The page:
Given the circumstances, these steps would allow us to take an active role in an immigrant’s transition from newcomer to established entrepreneur.

Creating More Support for Canada’s Immigrant Entrepreneurs

Business transitions – ensuring the transfer of ownership of Canadian SMEs as the current generation of entrepreneurs retire – are of critical importance to our economy. As Canadians, we should aim to tap into the entrepreneurial talent that is arriving in our country. Imagine what would happen if we were able to help facilitate the process for newcomers to acquire and start businesses. I look forward to the wave of growth, investments, and job opportunities this could unleash.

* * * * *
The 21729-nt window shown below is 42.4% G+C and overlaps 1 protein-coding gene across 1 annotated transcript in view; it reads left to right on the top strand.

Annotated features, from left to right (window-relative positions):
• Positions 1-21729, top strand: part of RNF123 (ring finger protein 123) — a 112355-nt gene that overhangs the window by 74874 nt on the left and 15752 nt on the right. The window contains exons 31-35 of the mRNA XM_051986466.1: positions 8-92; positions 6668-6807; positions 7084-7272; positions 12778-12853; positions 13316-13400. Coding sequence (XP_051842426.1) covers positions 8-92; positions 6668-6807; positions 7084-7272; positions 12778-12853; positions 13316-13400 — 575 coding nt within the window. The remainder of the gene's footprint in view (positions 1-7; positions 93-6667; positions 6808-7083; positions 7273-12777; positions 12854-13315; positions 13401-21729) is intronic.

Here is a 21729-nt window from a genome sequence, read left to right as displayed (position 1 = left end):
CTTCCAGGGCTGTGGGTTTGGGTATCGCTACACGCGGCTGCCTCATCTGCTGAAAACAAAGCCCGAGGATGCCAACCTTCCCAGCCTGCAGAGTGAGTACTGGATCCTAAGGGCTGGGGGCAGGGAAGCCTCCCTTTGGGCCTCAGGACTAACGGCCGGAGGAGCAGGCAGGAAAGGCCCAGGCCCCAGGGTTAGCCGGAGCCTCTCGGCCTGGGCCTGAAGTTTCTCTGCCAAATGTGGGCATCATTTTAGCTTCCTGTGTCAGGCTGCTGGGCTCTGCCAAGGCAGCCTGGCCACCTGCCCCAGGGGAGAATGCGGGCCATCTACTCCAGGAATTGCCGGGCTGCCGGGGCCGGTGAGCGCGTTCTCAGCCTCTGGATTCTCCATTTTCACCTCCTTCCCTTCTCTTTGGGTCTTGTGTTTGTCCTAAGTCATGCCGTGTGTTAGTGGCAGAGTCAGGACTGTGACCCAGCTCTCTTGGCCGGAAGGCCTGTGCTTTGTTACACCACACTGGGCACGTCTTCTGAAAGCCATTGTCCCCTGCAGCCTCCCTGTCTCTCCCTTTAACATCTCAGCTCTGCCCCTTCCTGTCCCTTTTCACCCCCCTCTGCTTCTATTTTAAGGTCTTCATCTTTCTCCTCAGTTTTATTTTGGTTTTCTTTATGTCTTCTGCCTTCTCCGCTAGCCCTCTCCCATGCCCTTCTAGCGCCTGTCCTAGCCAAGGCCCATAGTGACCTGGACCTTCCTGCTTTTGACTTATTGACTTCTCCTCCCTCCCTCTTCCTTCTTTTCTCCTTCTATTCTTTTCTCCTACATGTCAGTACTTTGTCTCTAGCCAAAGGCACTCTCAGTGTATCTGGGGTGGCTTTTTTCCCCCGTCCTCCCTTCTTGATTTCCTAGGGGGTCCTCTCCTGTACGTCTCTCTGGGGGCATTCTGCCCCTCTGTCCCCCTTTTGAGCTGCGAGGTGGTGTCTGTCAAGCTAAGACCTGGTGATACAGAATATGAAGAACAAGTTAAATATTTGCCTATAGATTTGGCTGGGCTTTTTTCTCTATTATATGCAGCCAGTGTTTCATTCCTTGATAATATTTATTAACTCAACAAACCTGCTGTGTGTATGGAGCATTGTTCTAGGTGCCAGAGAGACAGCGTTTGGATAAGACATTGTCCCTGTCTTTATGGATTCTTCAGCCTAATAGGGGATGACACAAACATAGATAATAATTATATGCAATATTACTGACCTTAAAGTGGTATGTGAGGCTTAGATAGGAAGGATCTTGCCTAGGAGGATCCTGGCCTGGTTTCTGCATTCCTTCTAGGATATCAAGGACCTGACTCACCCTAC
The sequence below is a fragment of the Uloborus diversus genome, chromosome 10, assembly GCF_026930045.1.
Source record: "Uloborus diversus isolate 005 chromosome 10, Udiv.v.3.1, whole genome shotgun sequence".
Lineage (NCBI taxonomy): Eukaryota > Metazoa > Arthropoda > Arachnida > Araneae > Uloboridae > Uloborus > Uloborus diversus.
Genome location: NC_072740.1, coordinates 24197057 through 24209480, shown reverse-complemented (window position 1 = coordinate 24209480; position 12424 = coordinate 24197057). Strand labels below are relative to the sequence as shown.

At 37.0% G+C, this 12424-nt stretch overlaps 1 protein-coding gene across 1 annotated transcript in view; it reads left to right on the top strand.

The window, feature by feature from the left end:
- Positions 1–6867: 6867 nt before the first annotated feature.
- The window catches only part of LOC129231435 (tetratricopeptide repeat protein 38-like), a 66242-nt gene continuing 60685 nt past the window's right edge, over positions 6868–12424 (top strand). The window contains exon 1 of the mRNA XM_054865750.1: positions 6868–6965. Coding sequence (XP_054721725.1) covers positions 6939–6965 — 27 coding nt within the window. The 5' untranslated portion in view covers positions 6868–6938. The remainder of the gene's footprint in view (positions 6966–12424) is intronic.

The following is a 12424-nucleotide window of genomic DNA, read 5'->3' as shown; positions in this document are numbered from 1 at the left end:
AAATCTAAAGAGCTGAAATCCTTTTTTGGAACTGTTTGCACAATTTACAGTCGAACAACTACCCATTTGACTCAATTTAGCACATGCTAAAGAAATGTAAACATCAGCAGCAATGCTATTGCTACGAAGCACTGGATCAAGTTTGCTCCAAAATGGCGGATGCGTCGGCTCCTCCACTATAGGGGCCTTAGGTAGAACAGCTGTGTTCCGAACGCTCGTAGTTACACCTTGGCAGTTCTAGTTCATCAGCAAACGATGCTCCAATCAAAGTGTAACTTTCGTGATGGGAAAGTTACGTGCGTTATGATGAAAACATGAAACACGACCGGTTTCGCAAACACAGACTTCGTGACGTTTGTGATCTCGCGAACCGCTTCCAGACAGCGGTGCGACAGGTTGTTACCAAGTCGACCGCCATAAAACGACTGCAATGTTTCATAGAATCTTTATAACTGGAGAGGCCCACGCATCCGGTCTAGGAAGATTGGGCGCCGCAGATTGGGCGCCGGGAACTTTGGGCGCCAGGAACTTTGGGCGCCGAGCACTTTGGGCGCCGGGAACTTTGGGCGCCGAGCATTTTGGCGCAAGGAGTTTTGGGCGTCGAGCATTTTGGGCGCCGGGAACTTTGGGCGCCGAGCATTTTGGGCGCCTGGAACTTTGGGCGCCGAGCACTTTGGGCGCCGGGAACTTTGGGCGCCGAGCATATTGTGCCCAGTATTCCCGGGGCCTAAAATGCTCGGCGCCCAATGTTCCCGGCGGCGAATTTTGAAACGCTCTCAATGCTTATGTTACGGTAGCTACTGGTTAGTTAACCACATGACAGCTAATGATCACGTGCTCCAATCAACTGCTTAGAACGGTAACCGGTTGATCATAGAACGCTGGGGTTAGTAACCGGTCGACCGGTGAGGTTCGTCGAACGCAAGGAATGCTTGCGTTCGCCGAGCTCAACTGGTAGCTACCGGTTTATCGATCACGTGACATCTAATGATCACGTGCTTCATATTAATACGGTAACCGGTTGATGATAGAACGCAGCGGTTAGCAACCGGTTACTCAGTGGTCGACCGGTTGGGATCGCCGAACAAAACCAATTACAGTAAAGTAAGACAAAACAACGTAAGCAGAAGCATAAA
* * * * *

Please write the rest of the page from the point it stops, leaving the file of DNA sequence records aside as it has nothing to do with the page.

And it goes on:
michael-denham-national bank of canada
Michael Denham
Executive Vice-President and Head of Commercial and Private Banking - National Bank of Canada

Bio: Michael Denham is the Executive Vice-President and Head of Commercial and Private Banking at the National Bank of Canada. He advises entrepreneurs on business strategy, financing, international partnerships, mergers, and acquisitions. Throughout his career, Michael’s passion for entrepreneurship and his experience in the banking industry have inspired him to provide multiple financial and commercial solutions to guide entrepreneurs in achieving their goals.

Organization: The National Bank of Canada is the sixth-largest commercial bank in Canada. It is headquartered in Montreal and has branches in most Canadian provinces. It is the largest bank in Quebec and is notable for launching Chargex – the first credit card to be issued by a Canadian bank – in 1968 and in conjunction with a number of other banks.